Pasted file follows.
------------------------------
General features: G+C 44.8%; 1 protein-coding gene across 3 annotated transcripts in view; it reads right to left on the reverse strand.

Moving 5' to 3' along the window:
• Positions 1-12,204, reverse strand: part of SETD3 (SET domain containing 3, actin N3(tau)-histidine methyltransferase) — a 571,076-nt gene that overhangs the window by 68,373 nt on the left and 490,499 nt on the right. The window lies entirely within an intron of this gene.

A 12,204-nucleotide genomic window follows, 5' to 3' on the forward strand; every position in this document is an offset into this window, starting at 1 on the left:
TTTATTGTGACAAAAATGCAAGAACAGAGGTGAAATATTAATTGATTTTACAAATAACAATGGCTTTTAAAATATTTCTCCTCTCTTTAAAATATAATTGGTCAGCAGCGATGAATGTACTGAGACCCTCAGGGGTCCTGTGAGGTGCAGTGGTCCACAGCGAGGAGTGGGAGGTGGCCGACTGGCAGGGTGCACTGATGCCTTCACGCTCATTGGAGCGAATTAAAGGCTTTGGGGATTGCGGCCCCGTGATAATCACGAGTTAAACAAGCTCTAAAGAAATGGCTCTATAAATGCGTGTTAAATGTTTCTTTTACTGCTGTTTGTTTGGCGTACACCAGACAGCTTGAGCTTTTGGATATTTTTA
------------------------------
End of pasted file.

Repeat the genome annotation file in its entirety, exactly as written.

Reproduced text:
General features: G+C 44.8%; 1 protein-coding gene across 3 annotated transcripts in view; it reads right to left on the reverse strand.

Moving 5' to 3' along the window:
• Positions 1-12,204, reverse strand: part of SETD3 (SET domain containing 3, actin N3(tau)-histidine methyltransferase) — a 571,076-nt gene that overhangs the window by 68,373 nt on the left and 490,499 nt on the right. The window lies entirely within an intron of this gene.

A 12,204-nucleotide genomic window follows, 5' to 3' on the forward strand; every position in this document is an offset into this window, starting at 1 on the left:
TTTATTGTGACAAAAATGCAAGAACAGAGGTGAAATATTAATTGATTTTACAAATAACAATGGCTTTTAAAATATTTCTCCTCTCTTTAAAATATAATTGGTCAGCAGCGATGAATGTACTGAGACCCTCAGGGGTCCTGTGAGGTGCAGTGGTCCACAGCGAGGAGTGGGAGGTGGCCGACTGGCAGGGTGCACTGATGCCTTCACGCTCATTGGAGCGAATTAAAGGCTTTGGGGATTGCGGCCCCGTGATAATCACGAGTTAAACAAGCTCTAAAGAAATGGCTCTATAAATGCGTGTTAAATGTTTCTTTTACTGCTGTTTGTTTGGCGTACACCAGACAGCTTGAGCTTTTGGATATTTTTA